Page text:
Starting June 1, UnitedHealthcare will require physicians to submit prior authorization requests for certain types of colonoscopies. While routine screening colonoscopies will remain exempt, United beneficiaries requiring surveillance or diagnostic colonoscopies—which are performed on patients at greater risk of developing colon cancer or those already exhibiting worrisome symptoms—will need advance approval for the procedures to be covered by the payer. A UnitedHealthcare spokesperson said that this policy change is due to concerns that colonoscopy overutilization generates unnecessary medical risks and higher healthcare spending for patients.
The American College of Gastroenterology released a statement criticizing the new policy on the grounds that prior authorization requirements create harmful delays for patients and are a significant source of provider burnout.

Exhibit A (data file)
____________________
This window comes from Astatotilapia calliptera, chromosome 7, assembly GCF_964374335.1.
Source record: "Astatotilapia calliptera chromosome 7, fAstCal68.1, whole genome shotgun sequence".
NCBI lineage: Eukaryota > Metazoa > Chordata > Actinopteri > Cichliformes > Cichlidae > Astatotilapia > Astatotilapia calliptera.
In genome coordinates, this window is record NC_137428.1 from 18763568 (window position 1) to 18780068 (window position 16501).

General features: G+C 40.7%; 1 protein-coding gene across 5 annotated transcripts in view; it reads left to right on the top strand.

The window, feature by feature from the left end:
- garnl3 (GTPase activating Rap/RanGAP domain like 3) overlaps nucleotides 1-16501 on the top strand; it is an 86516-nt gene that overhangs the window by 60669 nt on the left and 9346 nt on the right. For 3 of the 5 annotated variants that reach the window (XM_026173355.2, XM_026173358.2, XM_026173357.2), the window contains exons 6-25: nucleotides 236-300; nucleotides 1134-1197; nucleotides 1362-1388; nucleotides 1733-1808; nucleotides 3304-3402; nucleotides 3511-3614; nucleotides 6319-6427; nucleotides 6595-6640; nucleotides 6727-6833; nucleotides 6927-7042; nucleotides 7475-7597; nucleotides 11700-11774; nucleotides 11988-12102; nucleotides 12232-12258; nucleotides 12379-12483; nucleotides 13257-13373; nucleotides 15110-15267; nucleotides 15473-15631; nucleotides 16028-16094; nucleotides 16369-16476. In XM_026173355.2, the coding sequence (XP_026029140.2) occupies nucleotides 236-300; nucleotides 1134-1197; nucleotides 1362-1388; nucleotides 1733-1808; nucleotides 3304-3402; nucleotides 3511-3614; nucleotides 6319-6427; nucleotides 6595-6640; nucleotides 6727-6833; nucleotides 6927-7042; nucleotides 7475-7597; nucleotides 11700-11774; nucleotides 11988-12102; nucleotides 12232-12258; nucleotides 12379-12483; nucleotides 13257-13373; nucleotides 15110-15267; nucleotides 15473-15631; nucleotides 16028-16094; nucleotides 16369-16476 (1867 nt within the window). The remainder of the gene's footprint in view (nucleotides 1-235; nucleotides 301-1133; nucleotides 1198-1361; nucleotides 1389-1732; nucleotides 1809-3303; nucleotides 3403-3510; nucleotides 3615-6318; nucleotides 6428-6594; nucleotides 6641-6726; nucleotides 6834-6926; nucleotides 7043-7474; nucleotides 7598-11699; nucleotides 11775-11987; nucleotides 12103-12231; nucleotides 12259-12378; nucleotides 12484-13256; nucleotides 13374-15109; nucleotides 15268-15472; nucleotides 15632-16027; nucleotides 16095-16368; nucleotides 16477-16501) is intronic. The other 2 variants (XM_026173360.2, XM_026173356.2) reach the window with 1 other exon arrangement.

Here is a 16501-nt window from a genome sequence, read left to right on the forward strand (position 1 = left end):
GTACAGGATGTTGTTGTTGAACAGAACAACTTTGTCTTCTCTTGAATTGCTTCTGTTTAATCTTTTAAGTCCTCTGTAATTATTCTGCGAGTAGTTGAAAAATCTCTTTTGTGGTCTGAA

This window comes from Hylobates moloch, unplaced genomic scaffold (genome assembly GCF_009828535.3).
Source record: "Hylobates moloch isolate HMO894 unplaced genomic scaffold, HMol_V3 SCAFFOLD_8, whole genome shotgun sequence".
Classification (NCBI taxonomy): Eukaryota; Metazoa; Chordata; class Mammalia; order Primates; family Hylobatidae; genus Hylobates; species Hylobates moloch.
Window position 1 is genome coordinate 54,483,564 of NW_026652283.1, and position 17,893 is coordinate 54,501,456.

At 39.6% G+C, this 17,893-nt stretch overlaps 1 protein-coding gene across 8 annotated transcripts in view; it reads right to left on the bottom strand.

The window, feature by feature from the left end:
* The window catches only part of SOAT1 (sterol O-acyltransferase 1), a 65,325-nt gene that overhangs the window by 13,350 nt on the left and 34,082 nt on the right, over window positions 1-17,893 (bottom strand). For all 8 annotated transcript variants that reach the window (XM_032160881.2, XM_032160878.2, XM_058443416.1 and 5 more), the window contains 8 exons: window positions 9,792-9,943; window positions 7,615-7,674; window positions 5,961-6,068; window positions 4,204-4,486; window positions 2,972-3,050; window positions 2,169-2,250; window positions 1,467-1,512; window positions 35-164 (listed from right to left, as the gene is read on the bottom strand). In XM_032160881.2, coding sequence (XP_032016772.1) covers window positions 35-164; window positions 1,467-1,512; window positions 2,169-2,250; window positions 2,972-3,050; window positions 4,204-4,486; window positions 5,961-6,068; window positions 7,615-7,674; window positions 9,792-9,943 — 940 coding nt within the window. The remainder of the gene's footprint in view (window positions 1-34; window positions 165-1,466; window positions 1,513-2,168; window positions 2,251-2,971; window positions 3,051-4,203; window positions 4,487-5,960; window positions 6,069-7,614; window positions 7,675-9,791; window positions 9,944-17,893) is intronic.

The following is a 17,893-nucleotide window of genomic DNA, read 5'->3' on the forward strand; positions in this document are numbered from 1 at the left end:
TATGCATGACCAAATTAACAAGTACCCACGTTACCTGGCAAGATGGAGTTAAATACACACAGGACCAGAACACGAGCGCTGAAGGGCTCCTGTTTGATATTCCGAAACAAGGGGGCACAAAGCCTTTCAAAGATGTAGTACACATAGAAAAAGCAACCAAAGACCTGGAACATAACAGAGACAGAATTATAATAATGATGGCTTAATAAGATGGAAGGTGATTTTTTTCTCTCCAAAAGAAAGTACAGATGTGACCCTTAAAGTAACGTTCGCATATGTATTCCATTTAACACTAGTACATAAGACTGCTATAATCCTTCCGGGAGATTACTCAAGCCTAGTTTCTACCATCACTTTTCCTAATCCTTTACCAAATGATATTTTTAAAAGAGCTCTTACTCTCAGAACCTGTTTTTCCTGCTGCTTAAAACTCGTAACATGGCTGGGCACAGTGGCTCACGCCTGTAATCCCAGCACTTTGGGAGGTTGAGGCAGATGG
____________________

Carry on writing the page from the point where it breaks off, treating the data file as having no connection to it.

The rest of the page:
The Gist: So much for the planned rollback of prior authorizations that UnitedHealthcare recently touted.
While the insurer is not wrong in saying that some studies have documented overutilization of colonoscopies,
prior authorization is a blunt tool that takes care decision making out of practicing providers’ hands, redirecting that power (along with more profit) to the payer.
To process prior authorization requests in a timely manner, insurers now commonly rely on AI algorithms, which are an imperfect solution. For patients exhibiting signs of colon cancer, improper denials and delayed approvals for colonoscopies could have life-threatening implications.